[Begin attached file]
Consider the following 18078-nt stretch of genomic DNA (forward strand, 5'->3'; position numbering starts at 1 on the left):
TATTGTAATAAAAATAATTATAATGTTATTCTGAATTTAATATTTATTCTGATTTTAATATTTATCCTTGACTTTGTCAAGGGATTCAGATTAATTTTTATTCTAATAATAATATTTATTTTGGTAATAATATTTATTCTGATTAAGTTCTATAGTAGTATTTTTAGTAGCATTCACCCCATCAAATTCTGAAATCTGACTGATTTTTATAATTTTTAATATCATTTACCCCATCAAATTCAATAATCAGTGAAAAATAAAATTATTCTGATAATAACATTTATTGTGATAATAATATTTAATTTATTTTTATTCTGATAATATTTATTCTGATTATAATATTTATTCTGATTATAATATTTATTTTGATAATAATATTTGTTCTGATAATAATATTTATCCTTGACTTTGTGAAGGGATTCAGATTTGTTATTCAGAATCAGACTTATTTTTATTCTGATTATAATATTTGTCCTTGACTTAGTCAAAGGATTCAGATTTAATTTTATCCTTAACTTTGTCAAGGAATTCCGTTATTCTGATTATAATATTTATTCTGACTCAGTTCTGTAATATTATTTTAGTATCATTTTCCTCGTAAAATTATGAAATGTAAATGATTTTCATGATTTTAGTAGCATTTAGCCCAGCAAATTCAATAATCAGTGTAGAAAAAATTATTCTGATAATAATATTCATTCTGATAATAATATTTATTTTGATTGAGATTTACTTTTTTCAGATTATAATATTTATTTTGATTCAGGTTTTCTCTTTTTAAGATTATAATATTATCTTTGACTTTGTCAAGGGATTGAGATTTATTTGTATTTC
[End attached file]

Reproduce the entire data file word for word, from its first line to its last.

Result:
Consider the following 18078-nt stretch of genomic DNA (forward strand, 5'->3'; position numbering starts at 1 on the left):
TATTGTAATAAAAATAATTATAATGTTATTCTGAATTTAATATTTATTCTGATTTTAATATTTATCCTTGACTTTGTCAAGGGATTCAGATTAATTTTTATTCTAATAATAATATTTATTTTGGTAATAATATTTATTCTGATTAAGTTCTATAGTAGTATTTTTAGTAGCATTCACCCCATCAAATTCTGAAATCTGACTGATTTTTATAATTTTTAATATCATTTACCCCATCAAATTCAATAATCAGTGAAAAATAAAATTATTCTGATAATAACATTTATTGTGATAATAATATTTAATTTATTTTTATTCTGATAATATTTATTCTGATTATAATATTTATTCTGATTATAATATTTATTTTGATAATAATATTTGTTCTGATAATAATATTTATCCTTGACTTTGTGAAGGGATTCAGATTTGTTATTCAGAATCAGACTTATTTTTATTCTGATTATAATATTTGTCCTTGACTTAGTCAAAGGATTCAGATTTAATTTTATCCTTAACTTTGTCAAGGAATTCCGTTATTCTGATTATAATATTTATTCTGACTCAGTTCTGTAATATTATTTTAGTATCATTTTCCTCGTAAAATTATGAAATGTAAATGATTTTCATGATTTTAGTAGCATTTAGCCCAGCAAATTCAATAATCAGTGTAGAAAAAATTATTCTGATAATAATATTCATTCTGATAATAATATTTATTTTGATTGAGATTTACTTTTTTCAGATTATAATATTTATTTTGATTCAGGTTTTCTCTTTTTAAGATTATAATATTATCTTTGACTTTGTCAAGGGATTGAGATTTATTTGTATTTC